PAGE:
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Ormond Beach Observer Friday, Jun. 19, 2020 3 weeks ago

'Pure magic': Ormond Beach resident opens wedding barn in New Smyrna Beach

Shauna Altes has achieved her dream to create a local wedding barn venue.
by: Jarleene Almenas Associate Editor

For Ormond Beach resident Shauna Altes, there is a lot to love about weddings.

Dancing, young love, the uniting of two families — all things she hopes to see at the Grand Ol' Barn, originally a citrus packing facility and the first built in New Smyrna Beach in 1914. Altes — who has 15 years of experience in the wedding industry, including eight years of owning her own floral company — first came on board the renovation about 10 months ago after meeting with the barn owners, the McHenrys.

They had expressed a desire to turn the barn into a ballroom. She swiftly took over the barn's renovations and a $2.5 million project later, the Grand Ol' Barn, located at 721 Palmetto Street, has over 100 weddings already booked starting late June. 

“It’s going to be surreal watching the families dancing and laughing and just loving their time in here," Altes said. "This barn, when you turn down the lights and the music is going and the lights are twinkling, it’s just pure magic.”

Caley Hayes and Shauna Altes are excited to welcome brides to the Grand Ol' Barn starting later this June. Photo courtesy of the Locke Agency

Before coming onto the Grand Ol' Barn project, Altes' own proposal to build a wedding barn off State Road 40 near Ormond Beach was rejected in August 2020 by the Volusia County Council after opposition from residents in the nearby Rima Ridge community. The meeting was brutal, Altes recalled. 

Her experience in the city of New Smyrna Beach has been "night and day," she said. The Grand Ol' Barn was supposed to open in May, but due to COVID-19, the date had to be pushed back.

Recently, Altes brought another Ormond Beach resident into the business. Caley Hayes is on board as the lead events manager, having met Altes through a friend of a friend. Hayes, who has experience in the floral and event industries, as well as historical restoration due to her involvement with the Ormond Garage, said she hasn't seen another wedding barn that compares.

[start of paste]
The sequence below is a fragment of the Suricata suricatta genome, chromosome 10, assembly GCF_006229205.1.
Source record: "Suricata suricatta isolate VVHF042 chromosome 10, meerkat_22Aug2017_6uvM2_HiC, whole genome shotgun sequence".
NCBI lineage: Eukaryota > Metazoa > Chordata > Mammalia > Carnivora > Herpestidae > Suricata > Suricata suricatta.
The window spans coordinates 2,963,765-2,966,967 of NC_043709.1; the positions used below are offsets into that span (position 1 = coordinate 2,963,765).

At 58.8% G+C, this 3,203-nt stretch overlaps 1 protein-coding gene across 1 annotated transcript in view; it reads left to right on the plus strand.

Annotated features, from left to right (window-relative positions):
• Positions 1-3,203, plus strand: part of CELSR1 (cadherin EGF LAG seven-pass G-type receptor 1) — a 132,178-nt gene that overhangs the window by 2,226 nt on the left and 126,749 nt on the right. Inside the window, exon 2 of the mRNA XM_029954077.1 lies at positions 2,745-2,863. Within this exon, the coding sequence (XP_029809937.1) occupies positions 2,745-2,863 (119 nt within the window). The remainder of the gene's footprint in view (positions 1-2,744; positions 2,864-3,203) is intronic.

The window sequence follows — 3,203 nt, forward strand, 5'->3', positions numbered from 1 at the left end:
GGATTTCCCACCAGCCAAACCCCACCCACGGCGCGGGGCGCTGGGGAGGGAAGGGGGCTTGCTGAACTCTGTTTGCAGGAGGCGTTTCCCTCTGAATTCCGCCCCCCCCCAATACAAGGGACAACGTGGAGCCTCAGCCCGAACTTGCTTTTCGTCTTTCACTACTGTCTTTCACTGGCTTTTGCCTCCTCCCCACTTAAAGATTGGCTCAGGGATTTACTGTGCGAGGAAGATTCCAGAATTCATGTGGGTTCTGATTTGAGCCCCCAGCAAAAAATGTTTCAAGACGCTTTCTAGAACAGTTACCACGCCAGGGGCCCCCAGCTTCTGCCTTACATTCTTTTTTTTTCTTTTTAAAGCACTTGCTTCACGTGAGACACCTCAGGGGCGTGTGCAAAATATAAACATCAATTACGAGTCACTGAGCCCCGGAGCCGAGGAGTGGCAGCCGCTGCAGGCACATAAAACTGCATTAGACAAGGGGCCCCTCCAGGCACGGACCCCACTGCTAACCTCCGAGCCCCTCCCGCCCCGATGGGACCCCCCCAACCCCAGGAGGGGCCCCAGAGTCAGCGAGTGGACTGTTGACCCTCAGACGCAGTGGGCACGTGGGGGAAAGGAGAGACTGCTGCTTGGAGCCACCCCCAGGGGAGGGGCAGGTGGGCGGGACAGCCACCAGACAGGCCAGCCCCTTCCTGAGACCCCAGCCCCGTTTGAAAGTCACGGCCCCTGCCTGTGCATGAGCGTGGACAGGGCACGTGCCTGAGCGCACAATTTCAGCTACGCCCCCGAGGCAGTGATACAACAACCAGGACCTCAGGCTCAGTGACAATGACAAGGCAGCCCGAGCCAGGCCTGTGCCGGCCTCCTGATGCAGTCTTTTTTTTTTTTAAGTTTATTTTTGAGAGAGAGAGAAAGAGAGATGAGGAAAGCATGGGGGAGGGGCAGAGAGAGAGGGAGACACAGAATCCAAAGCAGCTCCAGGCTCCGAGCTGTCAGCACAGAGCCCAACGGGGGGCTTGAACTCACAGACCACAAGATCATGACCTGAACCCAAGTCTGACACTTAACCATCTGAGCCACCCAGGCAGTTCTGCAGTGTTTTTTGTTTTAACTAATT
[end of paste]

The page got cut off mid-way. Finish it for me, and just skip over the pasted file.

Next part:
Caley Hayes and Shauna Altes are both Ormond Beach residents. Photo courtesy of the Locke Agency

Hayes has a personal tie to the building now too, as classic car and car parts owned by her late grandfather, Bud Pike are being used for decor in the groomsmen suite. Pike died at age 79 in 2018, and he was the founder of the Volusia Region Antique Automobile Club of America. The Grand Ol' Barn is yet another place that will carry her grandfather's memory.

“It literally gives me goosebumps because you feel how nostalgic this place is," Hayes said.

Because of its history, the barn is unique in the way it was built. The builders back then wanted a barn with a big open space to allow farmers an easier time packing fruit before shipping it off on the nearby railroad or on the river. That resulted in a truss system made up of large cypress crossbeams holding up the entirety of the second floor. During the renovation of the barn, the roof to the second floor was exposed, creating a cathedral-like effect.

“The engineers, inadvertently, created a giant art installation upstairs, basically,” Altes said.

The Grand Ol' Barn is a 1914 citrus packing facility, the first in New Smyrna Beach. Photo courtesy of the Locke Agency

She wanted to create a designated wedding barn venue, one that made it easy for vendors to access and accommodated a long list of bridal needs. The barn has made that dream a reality.

“[The barn] feels like it has a life of its own, like it was just wanting to be brought back to life," Altes said. 

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This story was updated at 1:17 p.m. to correct the dollar value of the barn's renovation.

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